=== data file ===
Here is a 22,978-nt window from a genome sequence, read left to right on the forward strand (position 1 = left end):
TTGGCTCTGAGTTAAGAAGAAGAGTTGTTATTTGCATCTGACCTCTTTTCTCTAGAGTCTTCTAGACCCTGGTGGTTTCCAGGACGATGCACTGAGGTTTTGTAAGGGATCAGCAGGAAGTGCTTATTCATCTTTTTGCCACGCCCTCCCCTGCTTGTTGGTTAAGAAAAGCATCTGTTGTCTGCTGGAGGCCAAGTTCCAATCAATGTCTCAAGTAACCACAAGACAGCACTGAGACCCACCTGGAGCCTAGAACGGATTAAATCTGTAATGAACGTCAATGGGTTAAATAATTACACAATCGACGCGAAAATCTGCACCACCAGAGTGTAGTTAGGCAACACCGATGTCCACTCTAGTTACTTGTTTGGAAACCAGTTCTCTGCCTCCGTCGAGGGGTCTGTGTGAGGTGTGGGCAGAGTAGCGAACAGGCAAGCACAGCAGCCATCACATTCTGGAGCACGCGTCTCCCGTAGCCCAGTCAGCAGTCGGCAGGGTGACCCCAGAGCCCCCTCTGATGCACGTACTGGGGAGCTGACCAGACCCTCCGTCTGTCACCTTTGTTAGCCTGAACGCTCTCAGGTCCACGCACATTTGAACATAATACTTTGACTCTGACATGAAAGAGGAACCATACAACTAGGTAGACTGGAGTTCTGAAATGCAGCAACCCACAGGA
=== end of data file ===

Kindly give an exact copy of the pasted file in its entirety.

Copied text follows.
Here is a 22,978-nt window from a genome sequence, read left to right on the forward strand (position 1 = left end):
TTGGCTCTGAGTTAAGAAGAAGAGTTGTTATTTGCATCTGACCTCTTTTCTCTAGAGTCTTCTAGACCCTGGTGGTTTCCAGGACGATGCACTGAGGTTTTGTAAGGGATCAGCAGGAAGTGCTTATTCATCTTTTTGCCACGCCCTCCCCTGCTTGTTGGTTAAGAAAAGCATCTGTTGTCTGCTGGAGGCCAAGTTCCAATCAATGTCTCAAGTAACCACAAGACAGCACTGAGACCCACCTGGAGCCTAGAACGGATTAAATCTGTAATGAACGTCAATGGGTTAAATAATTACACAATCGACGCGAAAATCTGCACCACCAGAGTGTAGTTAGGCAACACCGATGTCCACTCTAGTTACTTGTTTGGAAACCAGTTCTCTGCCTCCGTCGAGGGGTCTGTGTGAGGTGTGGGCAGAGTAGCGAACAGGCAAGCACAGCAGCCATCACATTCTGGAGCACGCGTCTCCCGTAGCCCAGTCAGCAGTCGGCAGGGTGACCCCAGAGCCCCCTCTGATGCACGTACTGGGGAGCTGACCAGACCCTCCGTCTGTCACCTTTGTTAGCCTGAACGCTCTCAGGTCCACGCACATTTGAACATAATACTTTGACTCTGACATGAAAGAGGAACCATACAACTAGGTAGACTGGAGTTCTGAAATGCAGCAACCCACAGGA